Thanks for posting an interesting topic, Warspite. I am only now catching up. The late 1930s are intriguing as how the history as we now know it unfolded. So many moments where history could have taken off a different tangent. Or so it seems, at least. I especially appreciate your effort in keeping the benefit of hindsight out of equation.
Even towards 1939, that year included, the diplomatic undercurrents ebbed and flowed. Molotov-Ribbentrop Pact was a shock to the system as it deserved to be. A few saw Stalin and Hitler making a pact, but of course they did, for the reasons we now know, why wouldn't they? France and UK had failed to stem Hitler with a pact with USSR. At that moment, peace lost, war won. No going back.
But yet so many final pieces of the historic puzzle were not yet in place. After invasion of Poland by the two dictators, both Hitler and Stalin had significantly more leeway to plan and execute their deeds. Stalin went on to begin the annexation of Baltics, while Hitler was ready to attack France with the two happy chaps in an uneasy agreement to cast their mutual situation aside for the time being.
At the time of invasion of Finland by Stalin, there were still no larger alliance in place apart the loose Franco-British pact. Interestingly, when you look at the top foreign aid towards Finland during Winter War, three countries stand out. Sweden, for the obvious reason of preferinng to continue to have Finland as their eastern neighbour went to greater lengths than perhaps appreciated, including not declaring neutral in the war, just not a participant. Then, France and Itally. France, because Daladier wanted finally to show a strong line against communism, with local politics in mind in particular. Italy, because how Mussolini wanted to oppose Bolshevism. Relations with Germany and Italy hit a rock-bottom, and at this stage one could but remember the Great War and which side Italy took there, after procrastination. Eventually, their Abessinian adventures and the embargo that followed had perhaps not a little role in forcing Mussolinis hand and choosing to go war with Hitler, instead of being a passive (relatively speaking) bystander for a bit further.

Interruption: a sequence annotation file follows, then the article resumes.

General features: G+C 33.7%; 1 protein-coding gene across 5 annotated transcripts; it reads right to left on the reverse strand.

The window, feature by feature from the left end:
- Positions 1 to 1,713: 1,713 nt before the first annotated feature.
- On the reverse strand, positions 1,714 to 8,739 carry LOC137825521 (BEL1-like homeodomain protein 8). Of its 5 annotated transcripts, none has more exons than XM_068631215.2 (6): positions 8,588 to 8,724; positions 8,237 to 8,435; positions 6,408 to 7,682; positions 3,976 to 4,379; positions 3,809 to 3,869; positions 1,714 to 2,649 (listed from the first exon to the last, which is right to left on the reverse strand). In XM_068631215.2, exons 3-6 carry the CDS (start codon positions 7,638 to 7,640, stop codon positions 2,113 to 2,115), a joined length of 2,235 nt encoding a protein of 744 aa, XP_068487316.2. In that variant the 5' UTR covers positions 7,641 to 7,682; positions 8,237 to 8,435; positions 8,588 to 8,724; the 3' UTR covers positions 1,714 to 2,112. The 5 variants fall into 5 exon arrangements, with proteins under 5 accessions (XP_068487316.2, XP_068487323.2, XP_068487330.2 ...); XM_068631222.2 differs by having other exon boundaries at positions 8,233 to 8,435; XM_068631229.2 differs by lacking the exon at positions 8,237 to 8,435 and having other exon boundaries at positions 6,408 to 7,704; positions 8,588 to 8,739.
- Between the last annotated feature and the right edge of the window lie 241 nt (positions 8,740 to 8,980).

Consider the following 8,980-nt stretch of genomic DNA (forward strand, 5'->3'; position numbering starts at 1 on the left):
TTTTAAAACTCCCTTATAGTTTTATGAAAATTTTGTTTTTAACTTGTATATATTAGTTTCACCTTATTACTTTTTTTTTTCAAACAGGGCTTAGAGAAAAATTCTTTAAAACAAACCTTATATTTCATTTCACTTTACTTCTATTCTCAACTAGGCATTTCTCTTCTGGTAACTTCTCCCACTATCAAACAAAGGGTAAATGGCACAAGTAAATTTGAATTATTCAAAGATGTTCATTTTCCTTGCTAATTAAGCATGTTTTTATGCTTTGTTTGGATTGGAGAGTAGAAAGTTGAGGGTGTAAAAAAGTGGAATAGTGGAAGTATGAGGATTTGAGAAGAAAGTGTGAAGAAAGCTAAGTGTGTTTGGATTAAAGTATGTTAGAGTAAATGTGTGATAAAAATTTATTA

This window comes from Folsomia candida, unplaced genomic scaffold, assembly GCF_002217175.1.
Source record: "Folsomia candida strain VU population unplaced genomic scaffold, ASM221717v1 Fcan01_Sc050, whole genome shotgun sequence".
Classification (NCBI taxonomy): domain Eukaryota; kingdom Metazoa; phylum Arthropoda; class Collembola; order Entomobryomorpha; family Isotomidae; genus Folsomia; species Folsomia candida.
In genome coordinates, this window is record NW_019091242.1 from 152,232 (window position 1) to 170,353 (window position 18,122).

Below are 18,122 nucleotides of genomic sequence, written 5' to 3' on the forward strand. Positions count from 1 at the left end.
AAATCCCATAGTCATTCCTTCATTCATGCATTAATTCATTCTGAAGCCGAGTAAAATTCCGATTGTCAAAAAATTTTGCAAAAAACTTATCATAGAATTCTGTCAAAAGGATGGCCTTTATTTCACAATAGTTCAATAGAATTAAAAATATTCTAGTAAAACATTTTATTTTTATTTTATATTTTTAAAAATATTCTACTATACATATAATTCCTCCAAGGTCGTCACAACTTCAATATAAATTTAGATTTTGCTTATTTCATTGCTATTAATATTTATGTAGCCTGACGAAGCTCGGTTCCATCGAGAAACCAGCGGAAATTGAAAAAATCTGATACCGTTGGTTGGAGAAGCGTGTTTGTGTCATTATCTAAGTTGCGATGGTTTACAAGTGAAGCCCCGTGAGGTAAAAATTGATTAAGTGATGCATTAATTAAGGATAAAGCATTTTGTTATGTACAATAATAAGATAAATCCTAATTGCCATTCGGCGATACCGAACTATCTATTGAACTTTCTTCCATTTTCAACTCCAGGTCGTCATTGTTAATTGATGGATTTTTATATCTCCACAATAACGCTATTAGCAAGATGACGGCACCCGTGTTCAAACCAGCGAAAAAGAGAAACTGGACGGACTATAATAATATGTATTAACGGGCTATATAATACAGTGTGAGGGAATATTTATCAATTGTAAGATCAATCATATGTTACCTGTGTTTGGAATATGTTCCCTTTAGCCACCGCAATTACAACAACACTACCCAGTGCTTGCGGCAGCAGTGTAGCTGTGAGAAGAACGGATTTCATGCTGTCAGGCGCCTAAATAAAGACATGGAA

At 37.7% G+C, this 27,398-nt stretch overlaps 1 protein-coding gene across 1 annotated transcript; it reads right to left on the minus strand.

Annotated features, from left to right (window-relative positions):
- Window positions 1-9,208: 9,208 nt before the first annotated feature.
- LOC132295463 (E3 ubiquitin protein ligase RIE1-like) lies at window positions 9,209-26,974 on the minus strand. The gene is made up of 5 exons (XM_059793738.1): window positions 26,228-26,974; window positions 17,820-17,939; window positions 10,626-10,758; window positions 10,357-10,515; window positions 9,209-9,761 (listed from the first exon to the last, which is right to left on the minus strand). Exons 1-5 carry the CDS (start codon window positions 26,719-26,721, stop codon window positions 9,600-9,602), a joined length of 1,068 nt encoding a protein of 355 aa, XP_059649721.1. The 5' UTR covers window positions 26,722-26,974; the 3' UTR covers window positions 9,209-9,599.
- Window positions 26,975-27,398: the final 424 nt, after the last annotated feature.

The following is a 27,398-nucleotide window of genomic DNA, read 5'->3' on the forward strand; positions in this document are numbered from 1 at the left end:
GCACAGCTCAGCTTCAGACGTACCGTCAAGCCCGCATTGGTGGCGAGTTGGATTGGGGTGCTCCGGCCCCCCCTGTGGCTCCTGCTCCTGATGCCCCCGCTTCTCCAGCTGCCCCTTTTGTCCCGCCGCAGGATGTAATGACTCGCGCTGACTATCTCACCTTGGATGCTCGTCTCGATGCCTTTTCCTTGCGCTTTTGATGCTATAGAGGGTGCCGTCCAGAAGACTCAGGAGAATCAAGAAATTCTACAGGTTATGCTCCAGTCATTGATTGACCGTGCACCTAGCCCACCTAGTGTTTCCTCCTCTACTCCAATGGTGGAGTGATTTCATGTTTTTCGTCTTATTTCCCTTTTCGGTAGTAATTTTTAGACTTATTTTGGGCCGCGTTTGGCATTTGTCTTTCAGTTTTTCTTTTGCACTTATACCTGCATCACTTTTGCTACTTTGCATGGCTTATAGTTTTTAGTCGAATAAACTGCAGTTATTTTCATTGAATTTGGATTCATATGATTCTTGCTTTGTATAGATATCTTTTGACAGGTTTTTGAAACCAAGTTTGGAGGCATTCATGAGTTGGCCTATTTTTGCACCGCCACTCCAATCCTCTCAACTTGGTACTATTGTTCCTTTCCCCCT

So what if Finland would have waited a bit further, to see if the Franco-British expedition would eventually land in Norway (despite Norway declaring neutral in fear of Germany), and passed through Sweden (despite Sweden opposing the move), and actually arriving in Finland? Stalin, then, would have all of a sudden faced the two arch-enemies to global communism at a side-event as far as USSR was concerned. It did not happen of course, Finland was already beaten by early March 1940, Stalin just was not sure of that, as many pieces of front line sort of still held together. Instead, he called a truce, Finland agreed, Germany was agitated though, and invaded Norway a bit later to deny UK the access to Swedish ore.
To answer the original question, with no hindsight, and while trying to understand the realpolitik of the time, I can't fault Chamberlain. Sudetendeutsch was a negligible price for keeping the piece, if Hitler would have been subdued as the result. Of course he was never going to be subdued, as we know now. Also, Chamberlain and Daladier tried to build alliances, Stalin's USSR included, but it did not work out, at all. Lots of violent events toook place before Barbarossa. I don't blame Chamberlain for that. The two dictators mostly got what they wanted, until Hitler decided to go at USSR, declaring war on USA while at it, and the final pieces of history as we know fell into their places.